Amid the sound of cascading water, Claire Thom and her sister Lori Van Buren ambled through a maze of orange day lilies, bronze markers, maple trees and granite benches Monday in search of their parents' final resting place.
Their father, Edmund Sylwestrak, had explained in a letter that he and his wife, Marian, wanted to be cremated and buried together. It was up to the children to decide where.
"We all knew this was the right place," Thom said, standing with her sister and their two sisters-in-law at the edge of the landscaped terrace at All Saints Cemetery in Des Plaines. "It suits Mom," Van Buren said. "She was a gardener, and my father always enjoyed that."
Faced with a growing number of Catholics choosing to be cremated when they die, the Roman Catholic Archdiocese of Chicago opened its first cremation garden Monday, at All Saints Cemetery. Sylwestrak, who died last month, and his wife — who died seven years ago and whose remains have been kept by Thom — on Saturday will become one of the first couples to be buried there.
Only a quarter of an acre in size, the landscaped oasis outside a mausoleum fulfills a decree issued by the Vatican last fall that ashes should be preserved in church-sanctioned sacred spaces, not be kept in an urn or scattered.
Ted Ratajczyk, director of cemetery services for the archdiocese, said the cemetery has accepted for burial plenty of cremated remains over the years, but did not have a designated space for them. Families sometimes bring ashes to the cemetery five or 10 years after the cremation, he said.
"There are people who keep it in their home because they may not know what to do," Ratajczyk said. "They may be torn about what to do."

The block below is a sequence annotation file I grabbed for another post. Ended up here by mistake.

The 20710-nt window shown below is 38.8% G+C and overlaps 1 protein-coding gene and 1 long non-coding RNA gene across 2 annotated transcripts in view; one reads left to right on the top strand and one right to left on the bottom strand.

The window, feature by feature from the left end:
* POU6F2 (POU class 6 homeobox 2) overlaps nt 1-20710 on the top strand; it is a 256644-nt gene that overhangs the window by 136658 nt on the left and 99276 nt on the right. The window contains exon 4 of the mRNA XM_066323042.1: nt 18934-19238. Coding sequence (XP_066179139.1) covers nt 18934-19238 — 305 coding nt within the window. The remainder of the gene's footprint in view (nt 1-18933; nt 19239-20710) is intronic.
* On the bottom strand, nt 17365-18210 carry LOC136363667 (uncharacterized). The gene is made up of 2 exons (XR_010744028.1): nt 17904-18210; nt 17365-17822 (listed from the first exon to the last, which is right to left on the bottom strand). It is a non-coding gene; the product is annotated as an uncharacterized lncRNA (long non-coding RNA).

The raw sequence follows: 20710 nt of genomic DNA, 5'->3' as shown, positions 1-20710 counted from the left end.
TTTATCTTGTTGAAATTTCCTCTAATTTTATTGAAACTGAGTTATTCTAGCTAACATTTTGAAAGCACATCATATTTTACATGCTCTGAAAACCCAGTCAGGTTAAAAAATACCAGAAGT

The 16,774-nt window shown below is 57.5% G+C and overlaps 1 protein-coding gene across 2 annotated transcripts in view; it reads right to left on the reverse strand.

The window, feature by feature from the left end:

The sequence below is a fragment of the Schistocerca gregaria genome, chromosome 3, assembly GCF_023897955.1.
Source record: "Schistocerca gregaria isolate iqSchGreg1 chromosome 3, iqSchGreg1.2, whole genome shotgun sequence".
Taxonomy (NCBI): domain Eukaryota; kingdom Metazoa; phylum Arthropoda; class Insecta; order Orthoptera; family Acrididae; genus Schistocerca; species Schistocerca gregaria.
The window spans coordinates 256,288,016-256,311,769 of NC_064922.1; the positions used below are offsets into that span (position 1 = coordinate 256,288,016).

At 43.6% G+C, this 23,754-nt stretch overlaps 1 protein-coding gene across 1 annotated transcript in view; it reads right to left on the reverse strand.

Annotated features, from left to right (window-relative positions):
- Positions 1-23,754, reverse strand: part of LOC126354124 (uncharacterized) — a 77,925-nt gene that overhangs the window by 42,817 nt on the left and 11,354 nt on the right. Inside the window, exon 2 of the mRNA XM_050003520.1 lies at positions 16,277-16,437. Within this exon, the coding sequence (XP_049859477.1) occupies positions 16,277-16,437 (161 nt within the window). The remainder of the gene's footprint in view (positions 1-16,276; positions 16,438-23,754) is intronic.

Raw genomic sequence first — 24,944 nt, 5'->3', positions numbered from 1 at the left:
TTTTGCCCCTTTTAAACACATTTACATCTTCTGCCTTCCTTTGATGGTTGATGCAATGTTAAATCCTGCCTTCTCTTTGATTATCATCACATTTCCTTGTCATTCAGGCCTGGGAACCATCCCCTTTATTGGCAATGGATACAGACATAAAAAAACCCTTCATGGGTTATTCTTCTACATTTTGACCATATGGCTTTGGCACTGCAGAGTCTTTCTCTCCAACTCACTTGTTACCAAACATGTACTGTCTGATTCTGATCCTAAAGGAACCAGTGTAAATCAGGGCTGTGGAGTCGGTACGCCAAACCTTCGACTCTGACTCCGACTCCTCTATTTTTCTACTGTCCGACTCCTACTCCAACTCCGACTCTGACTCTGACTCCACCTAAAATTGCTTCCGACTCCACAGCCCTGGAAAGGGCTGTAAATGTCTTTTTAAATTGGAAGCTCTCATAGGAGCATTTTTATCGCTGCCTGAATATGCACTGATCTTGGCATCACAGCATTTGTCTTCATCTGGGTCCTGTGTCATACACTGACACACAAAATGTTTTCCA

The Vatican instructions reiterated the church's preference for whole-body burial over cremation because of Catholics' belief in resurrection of the body. The decree provided clarification for Catholics who had no guidance on what to do with cremated remains beyond the wishes of their loved ones.
"These regulations are designed to give you, the faithful, the sense of peace that can only come from knowing that your loved one is in such care and their human remains are interred in sacred ground," wrote Chicago Cardinal Blase Cupich to parishioners in a pamphlet given out during a blessing ceremony Monday at the new garden.
Though the church forbade cremation for centuries, the practice — as long as it is not intended to defy church teachings — became acceptable in 1963. Since 1997, the church has allowed ashes to be present during a funeral liturgy.
But scattering ashes outdoors or keeping them in the home is specifically prohibited.
Burial in a cemetery "encourages family members and the whole Christian community to pray for and remember the dead, while at the same time fostering the veneration of martyrs and saints," the Vatican letter said, adding that burial also discourages "unfitting or superstitious practices."
"After the Vatican sent out the letter ... we got a large amount of interest," Ratajczyk said. "We continue to come up with various types of options that might entice the family to say, 'This is the place. The place Mom and Dad should be.'"
In the garden at All Saints, people can choose from 14 different options for cremated remains to be stored, including hollowed-out benches, pedestals and boulders, as well as more traditional graves, and aboveground compartments where urns can be housed and sealed.